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Coping with Climate Change and Resource Scarcity

We develop scientific multidisciplinary research focused on the adaptation of agriculture to climate change (CC) including resource scarcity and mitigation measures contributing to the sustainability and competitiveness of agriculture.

Departure assumptions:

  • The Mediterranean region (MR) is a hot spot for CC; hence Continental Portugal is expected to be greatly influenced by CC in the 21th century;
  • The country has limited natural agricultural resources (e.g., good soils and water), and these are subject of high competition from other economic sectors;
  • Irrigation is required for economic production of fruit and vegetable crops during spring and summer, which exacerbates the scarcity of water;
  • In the MR, warming is expected to be larger than the global average, with the occurrence of heat waves associated with a reduction in precipitation.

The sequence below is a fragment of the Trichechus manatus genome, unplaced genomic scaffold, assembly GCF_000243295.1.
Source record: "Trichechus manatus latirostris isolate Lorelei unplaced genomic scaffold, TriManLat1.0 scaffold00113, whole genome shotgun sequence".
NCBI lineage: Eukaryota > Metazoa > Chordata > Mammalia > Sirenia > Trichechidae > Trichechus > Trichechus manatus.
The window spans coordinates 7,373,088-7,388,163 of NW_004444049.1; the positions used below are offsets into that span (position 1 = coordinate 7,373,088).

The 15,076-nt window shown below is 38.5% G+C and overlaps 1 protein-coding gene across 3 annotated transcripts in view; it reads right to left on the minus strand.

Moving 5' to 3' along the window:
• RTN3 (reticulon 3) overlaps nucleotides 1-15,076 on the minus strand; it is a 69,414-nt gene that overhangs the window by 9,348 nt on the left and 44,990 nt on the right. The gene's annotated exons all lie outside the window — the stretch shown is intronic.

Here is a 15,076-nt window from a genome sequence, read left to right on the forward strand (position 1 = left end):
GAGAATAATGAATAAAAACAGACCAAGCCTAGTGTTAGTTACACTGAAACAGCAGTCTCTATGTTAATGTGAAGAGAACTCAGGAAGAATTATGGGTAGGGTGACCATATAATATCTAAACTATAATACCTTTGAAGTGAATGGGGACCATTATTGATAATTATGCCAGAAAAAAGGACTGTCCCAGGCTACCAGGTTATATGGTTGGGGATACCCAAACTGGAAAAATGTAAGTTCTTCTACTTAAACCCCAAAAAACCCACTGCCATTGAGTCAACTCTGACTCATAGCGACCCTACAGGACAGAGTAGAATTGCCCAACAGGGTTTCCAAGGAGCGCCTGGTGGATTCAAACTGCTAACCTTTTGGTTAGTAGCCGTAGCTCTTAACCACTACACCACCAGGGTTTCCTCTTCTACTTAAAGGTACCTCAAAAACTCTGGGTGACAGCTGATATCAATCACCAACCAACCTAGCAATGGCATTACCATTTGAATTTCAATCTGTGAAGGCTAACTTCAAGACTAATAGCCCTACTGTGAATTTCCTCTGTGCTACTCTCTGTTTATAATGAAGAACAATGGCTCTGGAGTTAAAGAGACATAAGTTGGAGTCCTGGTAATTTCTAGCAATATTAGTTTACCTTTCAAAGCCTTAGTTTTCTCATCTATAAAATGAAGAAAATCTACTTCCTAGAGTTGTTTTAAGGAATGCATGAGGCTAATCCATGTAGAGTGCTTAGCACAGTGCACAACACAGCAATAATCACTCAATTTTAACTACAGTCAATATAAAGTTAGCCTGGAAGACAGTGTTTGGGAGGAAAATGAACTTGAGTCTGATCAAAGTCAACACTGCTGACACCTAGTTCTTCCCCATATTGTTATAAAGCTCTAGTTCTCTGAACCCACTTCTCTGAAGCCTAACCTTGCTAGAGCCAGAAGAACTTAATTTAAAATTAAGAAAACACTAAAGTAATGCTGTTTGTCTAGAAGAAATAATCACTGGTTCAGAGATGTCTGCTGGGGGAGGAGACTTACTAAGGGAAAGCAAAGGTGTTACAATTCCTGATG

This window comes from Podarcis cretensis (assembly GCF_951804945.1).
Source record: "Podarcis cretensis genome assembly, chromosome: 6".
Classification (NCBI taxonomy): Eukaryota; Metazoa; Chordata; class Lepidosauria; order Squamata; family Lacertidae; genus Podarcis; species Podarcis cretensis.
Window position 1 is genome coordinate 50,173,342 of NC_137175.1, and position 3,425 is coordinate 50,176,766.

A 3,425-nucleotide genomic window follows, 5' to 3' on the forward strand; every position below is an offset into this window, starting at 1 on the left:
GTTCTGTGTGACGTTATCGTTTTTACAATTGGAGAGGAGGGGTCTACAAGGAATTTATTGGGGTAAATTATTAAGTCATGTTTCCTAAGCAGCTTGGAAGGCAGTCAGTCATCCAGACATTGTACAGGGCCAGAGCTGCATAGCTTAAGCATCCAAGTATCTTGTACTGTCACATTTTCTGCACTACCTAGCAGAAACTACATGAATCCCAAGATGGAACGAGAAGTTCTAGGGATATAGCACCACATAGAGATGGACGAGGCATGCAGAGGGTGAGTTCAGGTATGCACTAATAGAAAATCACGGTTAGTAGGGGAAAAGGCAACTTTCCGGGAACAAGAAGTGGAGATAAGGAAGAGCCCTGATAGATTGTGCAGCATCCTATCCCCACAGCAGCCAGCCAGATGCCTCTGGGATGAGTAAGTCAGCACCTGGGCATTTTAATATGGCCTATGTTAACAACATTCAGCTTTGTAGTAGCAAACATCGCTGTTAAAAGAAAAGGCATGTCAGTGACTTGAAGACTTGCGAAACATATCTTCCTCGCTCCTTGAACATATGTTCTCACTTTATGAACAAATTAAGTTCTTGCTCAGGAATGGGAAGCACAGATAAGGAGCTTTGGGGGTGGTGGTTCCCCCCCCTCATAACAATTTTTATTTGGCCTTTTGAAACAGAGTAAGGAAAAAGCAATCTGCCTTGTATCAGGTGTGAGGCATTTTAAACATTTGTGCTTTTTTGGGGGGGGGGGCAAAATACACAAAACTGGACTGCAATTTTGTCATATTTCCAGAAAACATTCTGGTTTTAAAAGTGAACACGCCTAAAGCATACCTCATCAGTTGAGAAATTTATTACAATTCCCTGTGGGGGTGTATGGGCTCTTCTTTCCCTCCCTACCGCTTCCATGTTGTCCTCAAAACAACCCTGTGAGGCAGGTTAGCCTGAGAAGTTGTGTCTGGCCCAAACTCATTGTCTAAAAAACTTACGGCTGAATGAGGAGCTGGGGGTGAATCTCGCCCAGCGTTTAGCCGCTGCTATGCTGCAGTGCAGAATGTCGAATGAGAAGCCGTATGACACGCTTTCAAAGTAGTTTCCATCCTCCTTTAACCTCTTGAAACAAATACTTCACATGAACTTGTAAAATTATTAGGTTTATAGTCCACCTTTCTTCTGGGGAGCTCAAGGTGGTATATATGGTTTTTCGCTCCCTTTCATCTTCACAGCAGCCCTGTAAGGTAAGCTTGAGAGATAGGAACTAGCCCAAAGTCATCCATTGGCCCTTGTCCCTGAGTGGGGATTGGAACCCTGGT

• CC is expected to have extensive impacts on global ecosystems and specifically on the phenology and physiology of both crops and natural vegetation, thus on crop growth and yield as well as on irrigation water requirements.

This thematic line addresses:

  • Processes occurring in the soil-plant-atmosphere continuum, determinant for the appropriate use of resources, leading to tools for adaptation to CC (e.g. water-yield management models sensitive to CC);
  • Upgraded identification and description of processes of water use by crops and development of related management tools, particularly mathematical models;
  • Improved use of ICT for assessing water and land use through remote sensing or for better exploring the web facilities to advise farmers;
  • Drought risk management, namely exploring tele-connections and mathematical modelling;
  • Improved knowledge of phenological stages for crops and their variation (influenced by crop varieties, cultivation practices and CC);
  • Impact of CC on pests, diseases and weeds;
  • Advanced identification and use of traits to select crop landraces and perennial crop varieties relative to abiotic stresses;
  • Selection of genotypes adapted to temperature stress, water and nitrogen use efficiency;
  • Upgrading the germplasm bank and the ex-situ conservation of rare species;
  • Development of crop simulation models (interactions between genotype, climate and management options);
  • Early prediction of crop behaviour under stress conditions;
  • Improved knowledge on GHG emissions and carbon sequestration for diverse man-made and natural ecosystems.

Luís Santos Pereira

Thematic Line Coordinator

Luís Santos Pereira
Full Professor